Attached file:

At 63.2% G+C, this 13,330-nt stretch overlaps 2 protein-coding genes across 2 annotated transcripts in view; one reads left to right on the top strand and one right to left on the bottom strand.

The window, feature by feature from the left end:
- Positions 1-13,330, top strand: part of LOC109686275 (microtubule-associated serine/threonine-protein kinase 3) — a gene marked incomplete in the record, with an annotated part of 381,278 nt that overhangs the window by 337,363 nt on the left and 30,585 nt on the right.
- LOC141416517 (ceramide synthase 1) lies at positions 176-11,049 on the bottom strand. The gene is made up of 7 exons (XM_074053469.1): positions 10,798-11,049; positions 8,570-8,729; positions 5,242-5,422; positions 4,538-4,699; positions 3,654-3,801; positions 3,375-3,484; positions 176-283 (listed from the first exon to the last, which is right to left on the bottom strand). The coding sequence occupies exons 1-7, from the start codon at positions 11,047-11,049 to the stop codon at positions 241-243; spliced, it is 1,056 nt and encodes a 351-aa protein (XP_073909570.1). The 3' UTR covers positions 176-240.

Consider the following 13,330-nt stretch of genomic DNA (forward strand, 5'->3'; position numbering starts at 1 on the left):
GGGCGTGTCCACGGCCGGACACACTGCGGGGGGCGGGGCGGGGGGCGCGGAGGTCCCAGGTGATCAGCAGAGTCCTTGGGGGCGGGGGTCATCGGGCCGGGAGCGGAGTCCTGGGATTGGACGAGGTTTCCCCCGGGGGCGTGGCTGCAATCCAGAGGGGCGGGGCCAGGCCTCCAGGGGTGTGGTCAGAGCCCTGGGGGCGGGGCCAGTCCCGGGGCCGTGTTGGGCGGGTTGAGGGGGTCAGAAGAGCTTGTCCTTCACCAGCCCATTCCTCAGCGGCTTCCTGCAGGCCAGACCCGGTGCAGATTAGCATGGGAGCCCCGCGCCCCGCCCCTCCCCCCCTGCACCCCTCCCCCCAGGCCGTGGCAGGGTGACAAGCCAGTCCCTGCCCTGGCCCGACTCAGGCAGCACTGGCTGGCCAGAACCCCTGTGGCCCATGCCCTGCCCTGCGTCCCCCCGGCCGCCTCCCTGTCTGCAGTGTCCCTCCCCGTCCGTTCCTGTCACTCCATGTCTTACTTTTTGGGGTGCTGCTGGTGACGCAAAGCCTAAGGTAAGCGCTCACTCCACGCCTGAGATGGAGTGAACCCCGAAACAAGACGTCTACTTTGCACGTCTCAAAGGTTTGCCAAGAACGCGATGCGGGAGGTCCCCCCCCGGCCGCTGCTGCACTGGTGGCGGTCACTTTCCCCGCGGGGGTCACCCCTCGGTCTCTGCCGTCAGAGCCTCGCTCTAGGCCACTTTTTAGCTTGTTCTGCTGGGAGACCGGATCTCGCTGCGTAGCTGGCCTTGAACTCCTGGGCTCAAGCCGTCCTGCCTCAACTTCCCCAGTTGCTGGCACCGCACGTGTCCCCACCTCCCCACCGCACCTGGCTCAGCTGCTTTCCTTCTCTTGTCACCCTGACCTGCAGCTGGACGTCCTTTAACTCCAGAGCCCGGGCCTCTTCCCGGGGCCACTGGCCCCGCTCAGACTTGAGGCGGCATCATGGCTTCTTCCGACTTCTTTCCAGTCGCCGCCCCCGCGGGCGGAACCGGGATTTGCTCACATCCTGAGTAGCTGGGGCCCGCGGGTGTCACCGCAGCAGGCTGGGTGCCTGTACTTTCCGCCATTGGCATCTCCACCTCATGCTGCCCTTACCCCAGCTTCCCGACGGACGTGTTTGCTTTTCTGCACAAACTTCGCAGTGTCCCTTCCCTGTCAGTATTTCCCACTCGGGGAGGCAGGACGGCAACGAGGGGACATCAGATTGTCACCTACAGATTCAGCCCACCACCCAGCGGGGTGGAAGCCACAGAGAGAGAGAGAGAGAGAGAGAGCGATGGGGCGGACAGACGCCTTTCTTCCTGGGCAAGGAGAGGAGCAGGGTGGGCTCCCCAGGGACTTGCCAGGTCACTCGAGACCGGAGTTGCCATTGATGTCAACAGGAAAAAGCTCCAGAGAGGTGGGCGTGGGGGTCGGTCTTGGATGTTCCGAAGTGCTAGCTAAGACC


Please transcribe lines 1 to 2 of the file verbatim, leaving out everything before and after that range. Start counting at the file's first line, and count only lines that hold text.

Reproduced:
At 63.2% G+C, this 13,330-nt stretch overlaps 2 protein-coding genes across 2 annotated transcripts in view; one reads left to right on the top strand and one right to left on the bottom strand.

The window, feature by feature from the left end: